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Thursday, 30 May, 2002, 11:19 GMT 12:19 UK
Turner profile: Fiona Banner
Banner's Stainless Steel Full Stops
Banner's Stainless Steel Full Stops
Born in Liverpool, Fiona Banner studied fine art at Kingston Polytechnic, and completed an MA at Goldsmiths College in London in 1993.

Her first solo exhibition was in 1994 at the capital's City Racing venue.

The possibilities of language - and its limitations - lie at the heart of her work.

The 36-year-old, who lives and works in London, creates text-based pieces, drawings, sculpture and sound, and she attempts to encapsulate action and time in a single form.

Concrete 2002 and Trixie 1999
Concrete Poetry and Trixie from Your Plinth is My Lap
Feature films form the source of most of her work. Her wordscapes - or "still films" - are blow-by-blow accounts of entire movies, retold in her own words.

Her 1994 work, The Desert, retells Lawrence of Arabia using a vast plane of text similar in scale to a cinema screen - or an expanse of desert.

Similarly, 1991's Point Break is an account of the car chase in the film of the same name. The letters and lines of text gradually condense to reflect the rising tension.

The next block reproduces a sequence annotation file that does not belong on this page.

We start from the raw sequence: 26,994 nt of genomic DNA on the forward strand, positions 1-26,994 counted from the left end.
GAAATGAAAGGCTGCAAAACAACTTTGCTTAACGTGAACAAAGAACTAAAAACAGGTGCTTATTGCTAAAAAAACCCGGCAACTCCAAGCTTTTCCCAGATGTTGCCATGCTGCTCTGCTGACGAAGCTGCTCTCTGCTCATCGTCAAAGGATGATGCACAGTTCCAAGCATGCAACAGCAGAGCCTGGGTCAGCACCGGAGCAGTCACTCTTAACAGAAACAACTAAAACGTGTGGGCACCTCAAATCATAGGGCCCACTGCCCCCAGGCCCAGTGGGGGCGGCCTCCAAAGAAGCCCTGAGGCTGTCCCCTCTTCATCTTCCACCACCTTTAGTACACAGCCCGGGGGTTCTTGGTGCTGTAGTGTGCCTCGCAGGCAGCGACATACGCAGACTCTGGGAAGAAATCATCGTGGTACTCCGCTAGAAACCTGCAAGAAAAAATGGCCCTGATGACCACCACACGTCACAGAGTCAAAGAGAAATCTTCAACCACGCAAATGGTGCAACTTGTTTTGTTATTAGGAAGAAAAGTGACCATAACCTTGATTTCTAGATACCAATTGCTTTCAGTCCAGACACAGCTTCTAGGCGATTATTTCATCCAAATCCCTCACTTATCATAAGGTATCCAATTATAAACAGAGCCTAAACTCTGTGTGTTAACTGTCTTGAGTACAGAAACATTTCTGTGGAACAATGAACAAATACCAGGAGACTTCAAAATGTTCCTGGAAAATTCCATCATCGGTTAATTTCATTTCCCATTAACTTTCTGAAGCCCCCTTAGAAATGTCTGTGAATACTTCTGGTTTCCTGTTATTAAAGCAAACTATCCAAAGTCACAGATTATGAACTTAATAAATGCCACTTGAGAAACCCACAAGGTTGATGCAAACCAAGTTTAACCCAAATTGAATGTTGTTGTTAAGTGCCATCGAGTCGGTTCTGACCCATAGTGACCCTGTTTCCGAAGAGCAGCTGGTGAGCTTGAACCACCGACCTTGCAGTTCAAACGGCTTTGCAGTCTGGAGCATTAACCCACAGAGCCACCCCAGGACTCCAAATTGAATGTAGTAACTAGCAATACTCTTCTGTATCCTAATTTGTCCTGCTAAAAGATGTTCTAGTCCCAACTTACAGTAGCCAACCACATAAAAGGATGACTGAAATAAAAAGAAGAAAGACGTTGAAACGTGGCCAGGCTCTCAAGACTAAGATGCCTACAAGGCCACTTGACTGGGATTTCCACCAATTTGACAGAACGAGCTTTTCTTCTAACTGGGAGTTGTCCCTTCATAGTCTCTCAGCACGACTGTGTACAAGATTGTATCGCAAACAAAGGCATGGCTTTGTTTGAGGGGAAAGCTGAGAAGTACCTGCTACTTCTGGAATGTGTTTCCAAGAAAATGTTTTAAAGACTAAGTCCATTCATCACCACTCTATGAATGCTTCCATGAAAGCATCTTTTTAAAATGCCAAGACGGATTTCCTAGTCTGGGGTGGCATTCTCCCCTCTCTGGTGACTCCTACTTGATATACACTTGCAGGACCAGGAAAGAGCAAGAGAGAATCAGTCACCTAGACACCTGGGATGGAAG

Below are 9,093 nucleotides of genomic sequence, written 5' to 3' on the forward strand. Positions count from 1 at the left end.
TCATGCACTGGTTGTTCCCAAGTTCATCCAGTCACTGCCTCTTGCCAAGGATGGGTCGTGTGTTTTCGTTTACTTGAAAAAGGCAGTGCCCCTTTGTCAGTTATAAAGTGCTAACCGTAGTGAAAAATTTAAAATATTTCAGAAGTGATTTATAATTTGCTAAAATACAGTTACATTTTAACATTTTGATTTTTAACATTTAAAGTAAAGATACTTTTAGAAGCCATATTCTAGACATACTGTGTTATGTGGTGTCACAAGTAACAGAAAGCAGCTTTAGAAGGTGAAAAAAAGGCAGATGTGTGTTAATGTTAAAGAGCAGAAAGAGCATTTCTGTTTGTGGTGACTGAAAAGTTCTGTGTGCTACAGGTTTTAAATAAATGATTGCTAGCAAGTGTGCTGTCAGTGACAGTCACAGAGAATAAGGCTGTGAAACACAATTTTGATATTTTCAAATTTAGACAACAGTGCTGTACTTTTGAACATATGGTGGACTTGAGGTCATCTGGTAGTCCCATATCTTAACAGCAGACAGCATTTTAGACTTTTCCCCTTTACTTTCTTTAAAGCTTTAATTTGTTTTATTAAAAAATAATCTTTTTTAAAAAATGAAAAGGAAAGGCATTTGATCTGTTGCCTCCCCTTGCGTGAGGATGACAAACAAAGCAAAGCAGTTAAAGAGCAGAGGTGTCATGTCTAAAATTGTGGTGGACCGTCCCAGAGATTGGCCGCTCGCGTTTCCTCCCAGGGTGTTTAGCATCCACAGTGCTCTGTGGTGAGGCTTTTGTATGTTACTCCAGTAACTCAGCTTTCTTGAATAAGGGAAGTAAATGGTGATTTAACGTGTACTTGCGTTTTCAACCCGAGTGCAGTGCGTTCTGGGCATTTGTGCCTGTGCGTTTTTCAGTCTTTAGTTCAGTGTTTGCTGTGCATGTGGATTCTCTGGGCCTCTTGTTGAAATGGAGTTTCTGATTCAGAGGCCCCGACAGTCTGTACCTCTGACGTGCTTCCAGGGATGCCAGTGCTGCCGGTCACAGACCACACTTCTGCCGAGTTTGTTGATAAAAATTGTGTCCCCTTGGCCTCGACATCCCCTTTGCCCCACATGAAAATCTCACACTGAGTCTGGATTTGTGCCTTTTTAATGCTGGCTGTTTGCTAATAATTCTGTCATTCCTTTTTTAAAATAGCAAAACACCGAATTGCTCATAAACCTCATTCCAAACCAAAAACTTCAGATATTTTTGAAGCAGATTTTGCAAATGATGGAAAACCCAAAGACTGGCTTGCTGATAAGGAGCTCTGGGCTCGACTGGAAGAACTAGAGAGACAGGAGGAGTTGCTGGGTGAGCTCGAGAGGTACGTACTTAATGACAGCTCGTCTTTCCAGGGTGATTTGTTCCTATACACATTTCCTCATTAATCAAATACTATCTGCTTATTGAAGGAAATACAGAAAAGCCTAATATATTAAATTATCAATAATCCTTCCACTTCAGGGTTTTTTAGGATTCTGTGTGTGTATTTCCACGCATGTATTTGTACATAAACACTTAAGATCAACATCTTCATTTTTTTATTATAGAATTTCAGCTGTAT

In 1997, Banner published The Nam, a 1,000-page book containing a continuous transcription of six Vietnam war films - Apocalypse Now, Born On The Fourth of July, The Deer Hunter, Full Metal Jacket, Hamburger Hill and Platoon.

Together with a 20-hour recording of the script, Banner attempted to construct a fantasy view of reality, aiming to make the action and violence meaningless.

Fiona Banner
Banner is heavily influenced by feature films
Recently, Banner's work has focused on the space between words. In 1998 she exhibited a series of giant full stops in various different fonts, carved out of polystyrene.

The viewer was forced to negotiate the full-stops which were placed on the gallery floor, intented to punctuate the space as they would a block of text.

Her recent show Your Plinth Is My Lap featured "space confusers" - large paper works cut into strips and hung away from the wall to resemble blinds.

Viewers could see them as both drawings and interactive objects.

'your plinth is my lap'
Installation at Dundee Contemporary Arts 2002
Foreground: Concrete Poetry 2002
Behind: Trixie 1999
Courtesy Frith Street Gallery, London

Stainless Steel Full Stops 2002
Installation at Neur Aachener Kunstverien
Courtesy Frith Street Gallery, London

Fiona Banner 2002
Portrait by: Andrew Dunkley, copyright Tate Photography
Courtesy Frith Street Gallery, London


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